Early development characteristics of different clover species during establishment
Maximizing the proportion of legumes in dryland pasture swards is important to provide N to the soil through nitrogen fixation and for large animal live weight gains. The establishment and early seedling characteristics of legumes has a major effect on legume survival in a pasture. The aim of this experiment was to quantify some seedling development characteristic to gain an understanding, of which species would be best suited to grow in dryland pasture mixes in the east coast of New Zealand. The seedling and early development characteristics of many legumes species were analysed in two separate experiments. In experiment one four annual legumes and two perennial control species were direct drilled into a dryland pasture at four different sowing dates in autumn. Seedling and leaf counts were done at emergence and the dry matter production was measured the following spring. In experiment two 10 different clover species and two subterranean clover cultivars were grown in a pot trial. The time to 50% emergence, leaf appearance over time, shoot weights and shoot: root ratios were measured. ‘Bolta’ balansa was the fastest species to emerge, it required a thermal time of 102.6 °Cd to reach 50% emergence. ‘Endura’ Caucasian clover was a very slow developing species, it required 179.1 °Cd to reach 50% emergence and 145.4 °Cd until first leaf appearance. It had a phyllochron of 106.5 °Cd and only produced an average of 8 leaves throughout the trial. Annual legume species had more rapid emergence, leaf appearance and greater shoot growth rates in early establishment than perennials. Subterranean clover had the greatest shoot weights after emergence, ‘Napier’ subterranean clover had a shoot weight of 0.052 g/plant and 0.132 g/plant 33 and 48 days after sowing respectively. Talish clover, alsike clover, white clover and strawberry all had the lowest shoot weights after emergence. The perennial legume species had a greater root: shoot ratios than the annual legume species. In the field gland clover was the most successful at establishment they produced 63% more dry matter than any other species.... [Show full abstract]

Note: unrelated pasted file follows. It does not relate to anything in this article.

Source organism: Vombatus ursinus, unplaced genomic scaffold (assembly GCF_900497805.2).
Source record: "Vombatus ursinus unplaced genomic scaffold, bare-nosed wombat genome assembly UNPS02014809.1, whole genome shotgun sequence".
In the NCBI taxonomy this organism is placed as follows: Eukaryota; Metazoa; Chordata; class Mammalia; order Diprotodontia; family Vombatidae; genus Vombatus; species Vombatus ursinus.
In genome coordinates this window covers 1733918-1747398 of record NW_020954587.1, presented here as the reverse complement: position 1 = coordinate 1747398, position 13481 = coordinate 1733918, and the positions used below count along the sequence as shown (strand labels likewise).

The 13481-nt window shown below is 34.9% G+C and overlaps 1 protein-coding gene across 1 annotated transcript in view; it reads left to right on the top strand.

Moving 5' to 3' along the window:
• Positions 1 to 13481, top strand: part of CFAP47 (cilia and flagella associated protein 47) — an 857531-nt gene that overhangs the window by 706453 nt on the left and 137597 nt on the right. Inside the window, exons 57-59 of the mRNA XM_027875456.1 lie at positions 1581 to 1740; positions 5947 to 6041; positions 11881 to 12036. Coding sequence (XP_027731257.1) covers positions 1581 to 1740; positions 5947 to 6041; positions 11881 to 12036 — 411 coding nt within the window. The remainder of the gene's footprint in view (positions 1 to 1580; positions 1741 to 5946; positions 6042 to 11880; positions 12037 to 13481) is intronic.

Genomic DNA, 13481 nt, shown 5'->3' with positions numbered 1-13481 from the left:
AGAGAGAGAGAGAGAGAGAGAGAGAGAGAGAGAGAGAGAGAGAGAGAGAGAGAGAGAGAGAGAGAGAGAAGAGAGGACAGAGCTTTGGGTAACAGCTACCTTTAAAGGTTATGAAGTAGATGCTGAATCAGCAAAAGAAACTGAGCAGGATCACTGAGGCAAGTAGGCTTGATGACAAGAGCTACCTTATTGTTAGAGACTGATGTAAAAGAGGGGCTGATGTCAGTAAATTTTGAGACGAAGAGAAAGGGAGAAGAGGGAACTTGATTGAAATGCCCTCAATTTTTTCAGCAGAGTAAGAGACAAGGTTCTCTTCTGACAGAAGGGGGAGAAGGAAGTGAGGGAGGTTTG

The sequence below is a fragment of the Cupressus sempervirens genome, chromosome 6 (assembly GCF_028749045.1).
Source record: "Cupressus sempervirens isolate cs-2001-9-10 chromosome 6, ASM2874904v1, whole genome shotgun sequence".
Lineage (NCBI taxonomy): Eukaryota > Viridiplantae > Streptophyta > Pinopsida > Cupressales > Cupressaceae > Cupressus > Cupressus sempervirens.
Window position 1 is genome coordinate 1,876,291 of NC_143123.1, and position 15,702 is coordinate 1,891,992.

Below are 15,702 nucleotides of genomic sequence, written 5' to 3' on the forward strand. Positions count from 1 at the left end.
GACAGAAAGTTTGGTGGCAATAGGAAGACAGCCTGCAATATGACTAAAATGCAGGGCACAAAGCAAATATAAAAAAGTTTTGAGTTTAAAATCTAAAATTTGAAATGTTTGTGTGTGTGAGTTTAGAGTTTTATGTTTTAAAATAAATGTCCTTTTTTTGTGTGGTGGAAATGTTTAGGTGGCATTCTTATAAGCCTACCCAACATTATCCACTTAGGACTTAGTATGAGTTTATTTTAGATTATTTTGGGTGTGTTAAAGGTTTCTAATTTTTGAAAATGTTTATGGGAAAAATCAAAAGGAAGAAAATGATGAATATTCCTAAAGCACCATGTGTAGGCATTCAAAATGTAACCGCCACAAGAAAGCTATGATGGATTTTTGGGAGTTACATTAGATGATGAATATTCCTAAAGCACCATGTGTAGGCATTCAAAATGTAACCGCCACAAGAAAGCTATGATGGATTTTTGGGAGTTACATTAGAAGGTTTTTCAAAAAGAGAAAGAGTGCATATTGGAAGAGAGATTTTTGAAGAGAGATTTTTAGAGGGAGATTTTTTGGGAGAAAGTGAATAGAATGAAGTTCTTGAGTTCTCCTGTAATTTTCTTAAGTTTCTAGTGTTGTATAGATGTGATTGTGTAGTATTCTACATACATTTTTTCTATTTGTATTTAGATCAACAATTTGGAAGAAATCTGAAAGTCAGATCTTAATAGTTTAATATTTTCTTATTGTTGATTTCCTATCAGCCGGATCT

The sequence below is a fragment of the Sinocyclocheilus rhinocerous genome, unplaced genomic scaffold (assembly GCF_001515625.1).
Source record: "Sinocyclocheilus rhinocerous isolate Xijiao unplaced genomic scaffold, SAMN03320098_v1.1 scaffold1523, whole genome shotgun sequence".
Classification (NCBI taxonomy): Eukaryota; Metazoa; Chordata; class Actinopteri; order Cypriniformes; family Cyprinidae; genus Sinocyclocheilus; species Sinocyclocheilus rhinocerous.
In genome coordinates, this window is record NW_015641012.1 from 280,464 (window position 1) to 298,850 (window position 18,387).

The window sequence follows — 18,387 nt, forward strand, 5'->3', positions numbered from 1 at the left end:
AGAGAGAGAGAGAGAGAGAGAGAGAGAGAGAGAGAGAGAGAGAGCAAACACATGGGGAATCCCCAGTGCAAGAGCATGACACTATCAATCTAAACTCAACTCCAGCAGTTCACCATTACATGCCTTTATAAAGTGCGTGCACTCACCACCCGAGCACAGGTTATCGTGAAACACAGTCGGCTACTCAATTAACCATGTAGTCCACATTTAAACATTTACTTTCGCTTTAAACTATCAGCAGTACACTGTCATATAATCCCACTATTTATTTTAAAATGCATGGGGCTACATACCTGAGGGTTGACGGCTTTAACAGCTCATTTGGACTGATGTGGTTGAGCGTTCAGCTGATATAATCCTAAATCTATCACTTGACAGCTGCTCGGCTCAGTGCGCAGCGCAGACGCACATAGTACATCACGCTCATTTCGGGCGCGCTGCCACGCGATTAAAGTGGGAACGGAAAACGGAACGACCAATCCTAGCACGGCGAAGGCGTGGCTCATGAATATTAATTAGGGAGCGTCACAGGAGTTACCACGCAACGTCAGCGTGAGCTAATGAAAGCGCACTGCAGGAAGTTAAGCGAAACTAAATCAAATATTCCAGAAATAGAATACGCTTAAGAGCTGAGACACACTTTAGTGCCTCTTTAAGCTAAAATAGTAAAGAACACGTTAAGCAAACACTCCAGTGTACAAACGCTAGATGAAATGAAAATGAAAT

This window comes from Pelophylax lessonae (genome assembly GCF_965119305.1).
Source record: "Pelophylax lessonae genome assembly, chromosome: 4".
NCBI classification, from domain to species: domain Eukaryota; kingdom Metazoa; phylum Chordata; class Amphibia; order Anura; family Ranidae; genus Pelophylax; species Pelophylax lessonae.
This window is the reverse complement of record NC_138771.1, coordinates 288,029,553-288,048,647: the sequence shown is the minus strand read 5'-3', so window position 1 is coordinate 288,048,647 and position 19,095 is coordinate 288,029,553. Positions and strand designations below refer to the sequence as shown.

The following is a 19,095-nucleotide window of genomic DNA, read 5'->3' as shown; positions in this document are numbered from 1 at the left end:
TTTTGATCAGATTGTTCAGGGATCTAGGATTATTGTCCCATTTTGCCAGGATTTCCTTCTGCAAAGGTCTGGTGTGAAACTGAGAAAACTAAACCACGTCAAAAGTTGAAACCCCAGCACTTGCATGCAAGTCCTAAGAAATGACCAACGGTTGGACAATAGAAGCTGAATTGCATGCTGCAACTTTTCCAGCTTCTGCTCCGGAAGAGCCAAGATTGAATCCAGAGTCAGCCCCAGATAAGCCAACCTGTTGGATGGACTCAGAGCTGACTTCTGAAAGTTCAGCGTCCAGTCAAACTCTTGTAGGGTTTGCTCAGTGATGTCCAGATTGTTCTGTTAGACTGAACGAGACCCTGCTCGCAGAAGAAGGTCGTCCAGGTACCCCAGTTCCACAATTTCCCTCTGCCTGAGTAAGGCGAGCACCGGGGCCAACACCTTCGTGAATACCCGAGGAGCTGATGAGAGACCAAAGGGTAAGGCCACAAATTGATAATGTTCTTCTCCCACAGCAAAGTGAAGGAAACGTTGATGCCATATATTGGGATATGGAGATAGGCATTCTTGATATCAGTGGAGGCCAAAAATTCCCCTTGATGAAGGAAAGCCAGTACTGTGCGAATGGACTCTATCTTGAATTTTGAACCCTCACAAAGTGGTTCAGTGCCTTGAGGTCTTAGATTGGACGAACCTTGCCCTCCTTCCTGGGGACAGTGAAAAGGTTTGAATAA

Keywordslegumes; dryland; thermal time; establishment; pasture; competition; leaf area; Trifolium pratense; Trifolium ambiguum; Trifolium fragiferum; Trifolium repens; Trifolium hybridum; Trifolium subterraneum; Trifolium michelianum; Trifolium glanduliferum; Trifolium tumens; Trifolium spumosum
Fields of Research0703 Crop and Pasture Production; 070303 Crop and Pasture Biochemistry and Physiology
Showing items related by title, author, creator and subject.
Influence of environmental factors on the abundance of naturalised annual clovers in the South Island hill and high country Maxwell, Thomas M. R.; Moir, James L.; Edwards, Grant (New Zealand Grassland Association., 2010)The abundance of four naturalised annual clovers (striated, cluster, suckling, haresfoot) and two sown clovers (subterranean and white clover) was investigated in relation to topographical, soil fertility and management ...
Ecology and management of adventive annual clover species in the South Island hill and high country of New Zealand Maxwell, T. M. L. R. (Lincoln UniversityChristchurch, New Zealand, 2013)Increasing legume abundance is an important component of pastoral intensification, in providing increased quality feed and nitrogen inputs to nitrogen deficient, hill and high country grassland. Establishment and persistence ...
Grazing management of subterranean clover (Trifolium subterraneum L.) in South Island (New Zealand) Ates, Serkan (Lincoln UniversityChristchurch, 2009)This study consisted of two sheep grazed dryland pasture experiments. Experiment l compared sheep production from 3-year-old cocksfoot based pastures grown in combination with white, Caucasian, subterranean or balansa ...